New York City to use facial recognition software for municipal ID program

December 9, 2014 - 

New York City officials announced it will use face recognition software to curb identity fraud regarding the city’s new municipal ID program, according to a report by New York Post.

Launching next month, the new IDs will be issued for free to any New York resident over the age of 14 and will be valid for five years.

Applicants will be required to have their photos taken at city enrollment centers, where specially trained officials will investigate potential fraud, such as those people attempting to obtain duplicate cards.

“A great deal of analysis and care went into ensuring our IDNYC card is strong on privacy and security, while providing access to as many people as possible,” said Mayor de Blasio. “We want New Yorkers to feel proud to carry this card in their wallet, but also to feel confident knowing that their information is safe and secure.”

The ID program has been met with some concerns regarding the potential for identity fraud, along with security issues involved with private information being stored in government databases.

As a result, the city will implement a few security measures in advance of the ID program’s January launch, including mirroring the document requirements to initially prove identification and residency used by the state Department of Motor Vehicles for securing a driver’s license.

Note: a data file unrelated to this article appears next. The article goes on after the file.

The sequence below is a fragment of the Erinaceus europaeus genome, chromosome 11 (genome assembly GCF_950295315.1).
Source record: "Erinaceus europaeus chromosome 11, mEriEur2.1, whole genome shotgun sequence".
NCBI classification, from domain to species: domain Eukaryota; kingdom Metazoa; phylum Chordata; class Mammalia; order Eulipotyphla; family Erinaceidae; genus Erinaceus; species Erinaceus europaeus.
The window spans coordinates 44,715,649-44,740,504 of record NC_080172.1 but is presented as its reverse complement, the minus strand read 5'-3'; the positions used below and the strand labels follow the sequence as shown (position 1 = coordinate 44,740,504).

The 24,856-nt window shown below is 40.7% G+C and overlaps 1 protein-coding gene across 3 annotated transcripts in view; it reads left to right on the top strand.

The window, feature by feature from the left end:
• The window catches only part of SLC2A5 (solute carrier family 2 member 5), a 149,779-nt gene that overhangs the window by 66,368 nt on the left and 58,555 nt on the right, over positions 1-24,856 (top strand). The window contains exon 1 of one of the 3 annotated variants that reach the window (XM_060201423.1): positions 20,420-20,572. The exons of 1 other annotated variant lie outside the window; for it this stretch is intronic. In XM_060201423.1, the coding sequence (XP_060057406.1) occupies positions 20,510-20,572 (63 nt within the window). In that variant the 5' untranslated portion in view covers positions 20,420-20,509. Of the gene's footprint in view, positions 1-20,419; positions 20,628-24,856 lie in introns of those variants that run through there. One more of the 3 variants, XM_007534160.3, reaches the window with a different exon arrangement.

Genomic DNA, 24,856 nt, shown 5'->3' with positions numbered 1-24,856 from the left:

The ID card will feature an embedded hologram, city seal and black-and-white “ghost” photo to further prevent identity fraud.

Finally, access to the full database of applicant information will be limited to only high-level employees of the Human Resources Administration.

Officials also previously said that law-enforcement authorities would require judicial subpoenas or warrants to access the private data.

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About Stephen Mayhew

Stephen Mayhew is the publisher and co-founder of Biometrics Research Group, Inc.. His experience includes a mix of entrepreneurship, brand development and publishing. Stephen attended Carleton University and lives in Toronto, Canada. Connect with Stephen on LinkindIn.